Interest-rate hedging by institutional investors fell in the second quarter this year while inflation hedging grew by 16%, according to the latest quarterly liability-driven investment (LDI) survey by BMO Global Asset Management.

Inflation hedging grew from £20.1bn (€23.8bn) to £23.2bn, becoming the second most active quarter in the six-year history of the survey.

The most active quarter was the second quarter of 2015.

The asset manager said activity in the second quarter of this year was split equally between new hedging activity and switching between assets.

The latter included some pension schemes buying conventional or index-linked UK government bonds after selling the related swaps given bigger yield spreads between bonds and swaps.

Rosa Fenwick, LDI portfolio manager at BMO GAM, said: “Some pension funds and insurance companies took advantage of the higher yields available in bonds by switching out of the related swaps and locking in the gains.

“This was a driver of bonds becoming more expensive over the quarter.” 

She added that “this move was intensified” after the late June UK vote to leave the European Union.

According to the survey, there was also “considerable appetite to de-risk in outright terms” in Q2, particularly in bonds with longer maturities.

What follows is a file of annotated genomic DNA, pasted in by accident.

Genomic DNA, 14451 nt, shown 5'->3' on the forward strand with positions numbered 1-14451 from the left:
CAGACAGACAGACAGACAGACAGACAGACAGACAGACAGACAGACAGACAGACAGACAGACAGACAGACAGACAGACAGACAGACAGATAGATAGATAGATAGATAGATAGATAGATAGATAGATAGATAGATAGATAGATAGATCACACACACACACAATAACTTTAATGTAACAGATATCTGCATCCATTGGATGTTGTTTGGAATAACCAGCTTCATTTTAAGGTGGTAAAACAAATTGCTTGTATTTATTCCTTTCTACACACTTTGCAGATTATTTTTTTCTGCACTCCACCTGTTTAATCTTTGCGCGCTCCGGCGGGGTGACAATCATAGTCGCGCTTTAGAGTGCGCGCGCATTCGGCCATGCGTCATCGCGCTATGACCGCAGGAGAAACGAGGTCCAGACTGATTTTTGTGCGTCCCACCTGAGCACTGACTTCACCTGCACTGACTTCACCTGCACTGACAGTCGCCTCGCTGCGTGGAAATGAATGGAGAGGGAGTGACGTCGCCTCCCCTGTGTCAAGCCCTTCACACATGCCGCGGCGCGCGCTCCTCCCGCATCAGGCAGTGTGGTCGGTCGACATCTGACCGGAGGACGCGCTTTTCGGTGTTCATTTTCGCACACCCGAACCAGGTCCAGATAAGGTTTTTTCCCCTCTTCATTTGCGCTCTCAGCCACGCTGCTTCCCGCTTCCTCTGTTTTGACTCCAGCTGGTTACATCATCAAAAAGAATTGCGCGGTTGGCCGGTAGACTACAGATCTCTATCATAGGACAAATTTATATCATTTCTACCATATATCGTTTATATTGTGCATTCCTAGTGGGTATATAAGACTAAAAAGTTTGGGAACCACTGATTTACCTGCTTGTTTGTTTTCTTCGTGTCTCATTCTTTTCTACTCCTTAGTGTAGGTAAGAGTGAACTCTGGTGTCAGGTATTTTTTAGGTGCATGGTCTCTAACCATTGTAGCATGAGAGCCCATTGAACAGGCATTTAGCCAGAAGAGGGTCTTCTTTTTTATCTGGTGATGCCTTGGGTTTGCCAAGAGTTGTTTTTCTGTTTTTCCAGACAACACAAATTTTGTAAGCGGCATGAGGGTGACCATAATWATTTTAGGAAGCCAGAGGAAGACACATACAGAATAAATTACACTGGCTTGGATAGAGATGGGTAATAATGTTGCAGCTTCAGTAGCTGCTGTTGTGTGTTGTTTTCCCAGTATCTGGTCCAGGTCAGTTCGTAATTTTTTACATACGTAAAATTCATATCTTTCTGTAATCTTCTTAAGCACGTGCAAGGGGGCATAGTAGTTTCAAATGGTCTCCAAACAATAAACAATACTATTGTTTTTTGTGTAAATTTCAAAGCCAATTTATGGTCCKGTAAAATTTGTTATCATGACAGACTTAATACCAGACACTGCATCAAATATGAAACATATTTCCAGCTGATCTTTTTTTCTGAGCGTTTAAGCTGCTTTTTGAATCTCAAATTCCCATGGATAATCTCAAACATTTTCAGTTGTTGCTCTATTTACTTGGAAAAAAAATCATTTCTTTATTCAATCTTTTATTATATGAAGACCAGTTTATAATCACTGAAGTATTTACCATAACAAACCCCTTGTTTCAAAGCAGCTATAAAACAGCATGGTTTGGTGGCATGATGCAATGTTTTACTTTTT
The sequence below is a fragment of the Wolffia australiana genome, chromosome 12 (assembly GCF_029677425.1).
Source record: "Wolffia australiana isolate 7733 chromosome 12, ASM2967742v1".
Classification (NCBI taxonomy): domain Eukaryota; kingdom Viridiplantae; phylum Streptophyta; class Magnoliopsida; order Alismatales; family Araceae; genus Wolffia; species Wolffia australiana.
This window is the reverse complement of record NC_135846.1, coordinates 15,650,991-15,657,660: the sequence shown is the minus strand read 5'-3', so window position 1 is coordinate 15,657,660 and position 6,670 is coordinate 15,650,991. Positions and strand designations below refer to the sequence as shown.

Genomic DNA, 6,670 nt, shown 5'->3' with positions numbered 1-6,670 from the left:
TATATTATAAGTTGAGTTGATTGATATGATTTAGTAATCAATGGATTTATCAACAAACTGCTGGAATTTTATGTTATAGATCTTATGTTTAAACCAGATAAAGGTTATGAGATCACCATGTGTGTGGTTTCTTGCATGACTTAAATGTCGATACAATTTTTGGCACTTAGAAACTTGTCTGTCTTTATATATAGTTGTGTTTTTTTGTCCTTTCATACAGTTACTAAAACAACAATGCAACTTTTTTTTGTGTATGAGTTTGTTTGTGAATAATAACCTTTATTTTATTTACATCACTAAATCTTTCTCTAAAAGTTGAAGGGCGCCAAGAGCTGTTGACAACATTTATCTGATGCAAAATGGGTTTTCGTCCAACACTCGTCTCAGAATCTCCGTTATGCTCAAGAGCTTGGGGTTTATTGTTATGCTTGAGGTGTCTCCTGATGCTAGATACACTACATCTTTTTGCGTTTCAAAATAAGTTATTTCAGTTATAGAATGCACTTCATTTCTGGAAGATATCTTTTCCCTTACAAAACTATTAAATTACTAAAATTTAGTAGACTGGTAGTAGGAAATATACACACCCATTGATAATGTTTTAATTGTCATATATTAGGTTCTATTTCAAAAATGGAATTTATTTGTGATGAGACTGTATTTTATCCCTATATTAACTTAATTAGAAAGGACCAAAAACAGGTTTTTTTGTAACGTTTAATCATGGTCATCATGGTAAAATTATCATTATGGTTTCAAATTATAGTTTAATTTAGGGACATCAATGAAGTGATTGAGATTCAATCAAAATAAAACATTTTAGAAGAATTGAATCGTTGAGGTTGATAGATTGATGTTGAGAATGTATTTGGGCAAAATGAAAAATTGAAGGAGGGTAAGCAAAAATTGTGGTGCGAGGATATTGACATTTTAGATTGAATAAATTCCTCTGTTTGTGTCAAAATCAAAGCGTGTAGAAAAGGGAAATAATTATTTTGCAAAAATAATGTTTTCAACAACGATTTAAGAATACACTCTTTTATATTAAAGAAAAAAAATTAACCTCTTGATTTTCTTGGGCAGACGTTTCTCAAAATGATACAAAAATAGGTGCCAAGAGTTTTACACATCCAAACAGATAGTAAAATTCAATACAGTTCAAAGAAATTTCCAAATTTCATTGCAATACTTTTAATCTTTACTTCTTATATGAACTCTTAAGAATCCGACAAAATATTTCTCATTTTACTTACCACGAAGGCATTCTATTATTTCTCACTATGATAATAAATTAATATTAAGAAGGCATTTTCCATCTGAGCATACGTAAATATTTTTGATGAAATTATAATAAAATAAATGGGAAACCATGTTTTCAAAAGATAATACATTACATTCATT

The Bank of England is meeting tomorrow, 4 August, and is widely expected to lower interest rates, with some anticipation of further quantitative easing, too.

Adrian Hull, senior fixed income product specialist at Kames Capital, said the short end of the Gilt market had fully priced in a rate cut to 0.25% but that “there are a myriad of other possible policy outcomes”.

“Quantitative easing is back on the agenda, but, unlike the last round of QE in 2012, there is less clarity on what to expect from the bank,” he said.

“The market has priced in expectations of a further £50bn in QE, but either £100bn or zero is equally as likely.”

According to BMO’s Fenwick, from an LDI perspective, the “general message” is that interest rates and inflation were now “even lower for even longer”.

“Appetite for LDI hedging,” she added, “is expected to continue, as corporate sponsors and trustees alike continue to take unrewarded risk off the table.”

The survey is based on pools of derivatives trading desks of investment banks on volumes of UK/sterling hedging transactions.

The banks’ data is aggregated, but pension schemes are expected to represent the large majority of institutional investors behind the data.